Religious Language

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  • Created on: 13-05-13 21:13
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RELIGIOUS LANGUAGE
Religious language is the communication of ideas about God, faith, belief and practice. The
problem with the communication of these ideas is that behind the words used are concepts.
Individuals have different understandings of the concepts and this might result in differences
of interpretation and meaning.
The problem of religious language
Some assert that religious language is COGNITIVE and therefore something about God may
be know
The problem with this is that religious statements are not about objective facts that
can be proved true or false.
Therefore, the argument put forward is that if we are unable to validate religious
statements based on objective facts that are open to cognition then religious
language is considered to be meaningless.
How God is to be described when nothing is known about God
Is it right to refer to a supreme being using human terminology such as `He' and
`Him'?
It is felt that the use of language in this way ANTHROPOMORPHISES (attributes
human form or personality to a God) or objectifies God.
Using words in this way appears to limit God's majesty or power in some way.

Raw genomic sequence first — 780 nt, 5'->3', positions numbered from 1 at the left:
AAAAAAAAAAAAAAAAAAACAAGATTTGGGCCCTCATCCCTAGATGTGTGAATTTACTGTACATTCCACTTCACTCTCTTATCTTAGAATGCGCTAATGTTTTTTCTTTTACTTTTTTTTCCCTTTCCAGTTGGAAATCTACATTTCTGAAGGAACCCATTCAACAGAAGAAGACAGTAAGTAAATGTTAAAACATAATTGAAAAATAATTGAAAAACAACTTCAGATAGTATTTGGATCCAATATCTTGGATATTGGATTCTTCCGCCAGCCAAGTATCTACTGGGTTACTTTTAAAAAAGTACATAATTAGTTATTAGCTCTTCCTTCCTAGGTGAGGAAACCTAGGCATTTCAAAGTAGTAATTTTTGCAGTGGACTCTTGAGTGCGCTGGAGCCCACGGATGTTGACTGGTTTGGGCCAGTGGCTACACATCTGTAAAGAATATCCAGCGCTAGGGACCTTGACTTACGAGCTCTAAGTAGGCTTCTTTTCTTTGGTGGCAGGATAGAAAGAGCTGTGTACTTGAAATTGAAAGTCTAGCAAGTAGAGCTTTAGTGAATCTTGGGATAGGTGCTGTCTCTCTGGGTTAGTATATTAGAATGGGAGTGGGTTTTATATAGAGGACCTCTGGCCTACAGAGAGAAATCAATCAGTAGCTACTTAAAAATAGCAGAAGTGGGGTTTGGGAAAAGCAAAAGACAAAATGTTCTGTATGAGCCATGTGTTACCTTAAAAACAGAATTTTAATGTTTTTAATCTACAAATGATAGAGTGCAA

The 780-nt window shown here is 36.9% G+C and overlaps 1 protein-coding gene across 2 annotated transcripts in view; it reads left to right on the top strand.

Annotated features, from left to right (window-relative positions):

This has led to religious believed seeking way in which they can talking about God in a
meaningful way and some non-believers seeking to demonstrate why religious language is
meaningless.
THE LOGICAL POSITIVISTS
The fundamental principle was that only those propositions which can be verified empirically
or logically have meaning.
`The meaning of a proposition is the method of verification' (Moritz Schlik (1882 ­ 1936))
They only accepted two forms of verifiable language
Analytic propositions ­ by which knowledge is gained through logical reasoning.
Propositions that are true by definition.
Synthetic propositions ­ by which knowledge could be proved true or false by some
form of sense experience or experiment.

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The verification principle
This theory was developed by the logical positivists.
The principle is stating that we know the meaning of a statement if we know the conditions
under which the statement is true or false.
The logical positivists regarded religious language as meaningless because it is used to
consider things beyond human experience and this leads to problems in understanding the
meaning of any assertions made. Problems arise because:
Any discussion relating to God and belief cannot be based on common ground.…read more

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THE FALSIFICATION PRINCIPLE
This is another response to the verification principle developed by Antony Flew in the 1950s.
Flew applied the falsification principle to religious language, and concluded that religious
statements are meaningless.
He argued that this was because there is nothing which can count against religious
statements.
Religious statements can neither be proved true nor false, because religious believers
do not accept any evidence to count against their beliefs.…read more